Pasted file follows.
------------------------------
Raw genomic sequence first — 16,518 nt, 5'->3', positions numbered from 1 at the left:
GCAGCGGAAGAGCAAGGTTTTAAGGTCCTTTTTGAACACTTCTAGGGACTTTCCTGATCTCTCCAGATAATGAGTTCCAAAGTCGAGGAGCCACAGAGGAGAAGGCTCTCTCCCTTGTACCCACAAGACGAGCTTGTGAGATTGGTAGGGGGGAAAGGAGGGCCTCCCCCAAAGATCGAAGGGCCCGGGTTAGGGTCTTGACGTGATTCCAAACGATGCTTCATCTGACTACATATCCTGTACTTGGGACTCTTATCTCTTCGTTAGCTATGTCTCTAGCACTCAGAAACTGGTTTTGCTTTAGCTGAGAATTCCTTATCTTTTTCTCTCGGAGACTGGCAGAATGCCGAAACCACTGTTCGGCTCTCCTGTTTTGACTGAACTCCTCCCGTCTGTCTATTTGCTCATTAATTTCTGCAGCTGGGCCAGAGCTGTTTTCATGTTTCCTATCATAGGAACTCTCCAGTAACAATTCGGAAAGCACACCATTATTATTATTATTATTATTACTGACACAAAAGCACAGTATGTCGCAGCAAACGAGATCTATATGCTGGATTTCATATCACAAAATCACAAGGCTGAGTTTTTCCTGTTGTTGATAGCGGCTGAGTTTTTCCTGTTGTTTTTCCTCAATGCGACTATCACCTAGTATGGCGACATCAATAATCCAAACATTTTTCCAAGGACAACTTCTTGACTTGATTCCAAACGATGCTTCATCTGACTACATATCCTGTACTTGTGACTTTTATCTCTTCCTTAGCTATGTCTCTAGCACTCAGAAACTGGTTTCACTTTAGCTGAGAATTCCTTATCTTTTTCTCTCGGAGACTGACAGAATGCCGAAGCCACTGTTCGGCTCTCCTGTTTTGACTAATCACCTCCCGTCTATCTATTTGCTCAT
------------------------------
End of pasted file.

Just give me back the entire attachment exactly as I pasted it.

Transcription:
Raw genomic sequence first — 16,518 nt, 5'->3', positions numbered from 1 at the left:
GCAGCGGAAGAGCAAGGTTTTAAGGTCCTTTTTGAACACTTCTAGGGACTTTCCTGATCTCTCCAGATAATGAGTTCCAAAGTCGAGGAGCCACAGAGGAGAAGGCTCTCTCCCTTGTACCCACAAGACGAGCTTGTGAGATTGGTAGGGGGGAAAGGAGGGCCTCCCCCAAAGATCGAAGGGCCCGGGTTAGGGTCTTGACGTGATTCCAAACGATGCTTCATCTGACTACATATCCTGTACTTGGGACTCTTATCTCTTCGTTAGCTATGTCTCTAGCACTCAGAAACTGGTTTTGCTTTAGCTGAGAATTCCTTATCTTTTTCTCTCGGAGACTGGCAGAATGCCGAAACCACTGTTCGGCTCTCCTGTTTTGACTGAACTCCTCCCGTCTGTCTATTTGCTCATTAATTTCTGCAGCTGGGCCAGAGCTGTTTTCATGTTTCCTATCATAGGAACTCTCCAGTAACAATTCGGAAAGCACACCATTATTATTATTATTATTATTACTGACACAAAAGCACAGTATGTCGCAGCAAACGAGATCTATATGCTGGATTTCATATCACAAAATCACAAGGCTGAGTTTTTCCTGTTGTTGATAGCGGCTGAGTTTTTCCTGTTGTTTTTCCTCAATGCGACTATCACCTAGTATGGCGACATCAATAATCCAAACATTTTTCCAAGGACAACTTCTTGACTTGATTCCAAACGATGCTTCATCTGACTACATATCCTGTACTTGTGACTTTTATCTCTTCCTTAGCTATGTCTCTAGCACTCAGAAACTGGTTTCACTTTAGCTGAGAATTCCTTATCTTTTTCTCTCGGAGACTGACAGAATGCCGAAGCCACTGTTCGGCTCTCCTGTTTTGACTAATCACCTCCCGTCTATCTATTTGCTCAT